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Recessed Lighting Placement and Ideas

by jtk last modified Jun 19, 2007 03:12 PM
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Recessed Lighting Placement and Ideas

Posted by jtk at March 26. 2007
I am at a loss regarding the placement of recessed lights in my condo. It's a small, but open floor plan, and I am trying to minimize the number of lights that I will need. Is anyone aware of any on-line resources where I can post a simple floor plan for suggestions on where to install the lights? I've read about spacing the lights apart approx. 4', but I need a little more advice. My first quote recommended 4" housing w/ low-wattage lights. I have a lot of art on all of my walls, and highlighting this will be a consideration. Any suggestions are most appreciated!

Re: Recessed Lighting Placement and Ideas

Posted by Mike at March 27. 2007

I am very much a layperson but I will try to share what I have learned...  Low-voltage housings are more expensive that line-voltage both to buy, install and to get dimmers for.  You can get halogen bulbs in a line-voltage housings both with PAR20 and MR16 with a GU10, so there is no real need to do low voltage, for recessed lights at least.  MR16s with a GU10 are great for task lighting and art accenting.

Halo remodel 3" line-v housing for MR16 GU10 bulb

Trims that go with the halo housing

Standard incandescents are good for general room lighting...  With standard incandescents generally the larger the can the more light and therefore less cans needed, but IMO too big looks clunky.  I was also advised to get trims that have the bulb flush with the ceiling so you get a wide light spread.

Spacing varies depending on what you are trying to do (general, task, accent), ceiling height, and type of bulbs and its beam spread and power.

I wish I could point you in the right direction for a site to help you more...  There are some knowledgeable people on here, JB know his stuff.  Try attaching your plan here just in-case some one could help.

Re: Recessed Lighting Placement and Ideas

Posted by jtk at March 28. 2007

Thanks, Mike.  Other than cost, are there any aesthetic reasons to avoid low-watt lights?  I was quoted $100/light for materials and installation, which I think is reasonable.

Re: Recessed Lighting Placement and Ideas

Posted by Mike at March 28. 2007

not that I know of.  Low-v is great at what it does, personally I would want a mixture of cans, some for general lighting and low-v for accent lighting.  Just one thing to keep in mind with low-v,  they are very directional, as in spot lights, great for highlighting artwork and task lighting but not so great at general room lighting...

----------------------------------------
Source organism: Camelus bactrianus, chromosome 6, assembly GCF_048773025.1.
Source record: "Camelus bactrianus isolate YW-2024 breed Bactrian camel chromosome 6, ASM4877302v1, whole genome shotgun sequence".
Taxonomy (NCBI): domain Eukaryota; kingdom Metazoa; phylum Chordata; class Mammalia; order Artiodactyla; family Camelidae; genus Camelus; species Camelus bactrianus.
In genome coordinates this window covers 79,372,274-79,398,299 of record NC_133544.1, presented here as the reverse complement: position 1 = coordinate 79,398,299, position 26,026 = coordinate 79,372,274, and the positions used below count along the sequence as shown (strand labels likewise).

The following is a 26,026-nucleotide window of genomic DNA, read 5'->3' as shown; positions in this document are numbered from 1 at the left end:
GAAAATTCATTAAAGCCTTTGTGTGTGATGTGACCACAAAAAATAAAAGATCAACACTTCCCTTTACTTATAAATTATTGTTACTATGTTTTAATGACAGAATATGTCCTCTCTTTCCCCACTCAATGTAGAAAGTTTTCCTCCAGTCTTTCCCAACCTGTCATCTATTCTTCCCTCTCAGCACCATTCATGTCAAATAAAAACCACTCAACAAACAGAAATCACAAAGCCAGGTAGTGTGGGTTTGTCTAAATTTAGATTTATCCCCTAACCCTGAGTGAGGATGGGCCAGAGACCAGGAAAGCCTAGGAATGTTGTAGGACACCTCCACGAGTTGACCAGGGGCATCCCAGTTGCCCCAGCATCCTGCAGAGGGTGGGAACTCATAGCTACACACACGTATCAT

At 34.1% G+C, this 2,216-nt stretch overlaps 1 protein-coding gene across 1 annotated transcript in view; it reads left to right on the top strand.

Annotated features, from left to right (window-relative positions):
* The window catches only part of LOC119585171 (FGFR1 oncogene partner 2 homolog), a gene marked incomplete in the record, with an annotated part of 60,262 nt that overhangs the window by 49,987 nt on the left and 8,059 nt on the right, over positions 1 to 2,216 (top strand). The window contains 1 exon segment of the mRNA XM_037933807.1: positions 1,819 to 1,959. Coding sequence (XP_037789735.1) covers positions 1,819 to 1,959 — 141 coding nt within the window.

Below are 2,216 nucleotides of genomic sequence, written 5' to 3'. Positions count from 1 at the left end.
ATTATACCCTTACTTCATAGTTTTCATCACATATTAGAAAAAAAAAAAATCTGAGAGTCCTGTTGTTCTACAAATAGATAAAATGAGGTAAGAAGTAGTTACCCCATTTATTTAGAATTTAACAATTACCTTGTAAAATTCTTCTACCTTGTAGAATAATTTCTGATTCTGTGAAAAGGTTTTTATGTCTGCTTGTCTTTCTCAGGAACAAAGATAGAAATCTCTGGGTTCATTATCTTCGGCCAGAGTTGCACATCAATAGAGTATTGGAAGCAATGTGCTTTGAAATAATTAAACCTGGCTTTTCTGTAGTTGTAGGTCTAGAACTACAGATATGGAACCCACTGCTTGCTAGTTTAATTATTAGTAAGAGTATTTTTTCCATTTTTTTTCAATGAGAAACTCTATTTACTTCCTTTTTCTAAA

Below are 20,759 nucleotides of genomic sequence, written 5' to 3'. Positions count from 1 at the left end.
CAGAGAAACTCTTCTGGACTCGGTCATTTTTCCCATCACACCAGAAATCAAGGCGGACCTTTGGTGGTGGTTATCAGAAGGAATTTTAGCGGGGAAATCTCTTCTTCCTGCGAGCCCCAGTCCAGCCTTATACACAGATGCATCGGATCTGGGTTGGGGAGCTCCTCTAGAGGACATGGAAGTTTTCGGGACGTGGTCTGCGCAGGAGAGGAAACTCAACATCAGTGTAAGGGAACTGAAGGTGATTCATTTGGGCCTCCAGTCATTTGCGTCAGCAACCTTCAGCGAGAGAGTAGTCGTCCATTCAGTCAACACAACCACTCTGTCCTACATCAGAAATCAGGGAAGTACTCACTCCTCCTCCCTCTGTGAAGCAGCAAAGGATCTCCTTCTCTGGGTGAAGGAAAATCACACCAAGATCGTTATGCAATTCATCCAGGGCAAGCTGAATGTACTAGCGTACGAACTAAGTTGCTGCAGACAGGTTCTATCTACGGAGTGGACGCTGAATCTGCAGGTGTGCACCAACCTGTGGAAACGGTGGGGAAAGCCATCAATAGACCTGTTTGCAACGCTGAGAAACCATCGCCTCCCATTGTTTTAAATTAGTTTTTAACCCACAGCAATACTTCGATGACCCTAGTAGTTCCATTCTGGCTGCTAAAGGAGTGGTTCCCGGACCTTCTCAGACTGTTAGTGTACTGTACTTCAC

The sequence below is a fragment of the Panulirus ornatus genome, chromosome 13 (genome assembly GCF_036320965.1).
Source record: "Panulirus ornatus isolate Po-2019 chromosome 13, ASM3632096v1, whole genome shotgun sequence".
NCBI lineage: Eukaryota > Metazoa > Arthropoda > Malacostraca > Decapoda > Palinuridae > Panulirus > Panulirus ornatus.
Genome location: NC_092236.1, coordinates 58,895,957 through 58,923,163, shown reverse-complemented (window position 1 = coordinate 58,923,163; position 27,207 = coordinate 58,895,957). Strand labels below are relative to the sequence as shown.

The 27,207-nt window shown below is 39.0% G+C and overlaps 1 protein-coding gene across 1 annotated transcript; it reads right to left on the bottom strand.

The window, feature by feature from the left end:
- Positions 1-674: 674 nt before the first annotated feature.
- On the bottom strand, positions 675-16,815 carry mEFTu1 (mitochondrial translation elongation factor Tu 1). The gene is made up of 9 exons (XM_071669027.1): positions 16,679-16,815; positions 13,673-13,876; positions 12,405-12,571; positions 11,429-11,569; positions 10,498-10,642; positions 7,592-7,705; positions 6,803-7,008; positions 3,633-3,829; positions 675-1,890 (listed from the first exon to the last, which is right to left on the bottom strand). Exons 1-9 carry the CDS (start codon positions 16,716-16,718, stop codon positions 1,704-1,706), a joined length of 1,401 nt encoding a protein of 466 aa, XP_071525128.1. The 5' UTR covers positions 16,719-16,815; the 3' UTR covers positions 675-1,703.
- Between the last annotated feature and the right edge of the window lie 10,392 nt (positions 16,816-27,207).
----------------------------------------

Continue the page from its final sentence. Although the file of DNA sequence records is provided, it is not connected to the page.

I would also make sure of one thing, this goes for all receded lights, make sure the can is airtight.  If not heat and sound can transmit though your ceiling with great ease. 

Re: Recessed Lighting Placement and Ideas

Posted by Chuck Bail at May 23. 2007

    I would recomend a mixture of several sources for your lighting.  it's best to layer lighting effects for best visual comfort, space usability and asthetics.  A space  tends to look "flat" with only recessed downlighting.  A person can spend alot of time doing great design and craftsmanship; just to fall down with little or no thought to the lighting.  I see $500,000.00 houses all the time with $2,000.00 invested in the lighting.  They have spent more money on one area rug that they wipe their feet on.  How often is a person in there house at night?

    There are some genaral rules of thumb as far as spacing of recessed downlights, but you should take into account what the space is used for, ceiling height, how bright you particulary like it, lamp source, other light sources, etc....  (6' oc for general lighting/4' oc for kitchens).

    Make sure the cans are IC-rated if they are going into an insulated ceiling.  "Air-tight" is usually for energy savings related to heat excape thru an insulated ceiling.

Re: Recessed Lighting Placement and Ideas

Posted by sydney roberts at June 19. 2007

I know you didn't ask about this, but I second the recommendation of using air-tight cans for all applications.  Everywhere, not just insulated ceilings.  Leaving holes in your house is just a bad idea, unless you don't care about money or comfort or indoor air quality or quiet or the environment.

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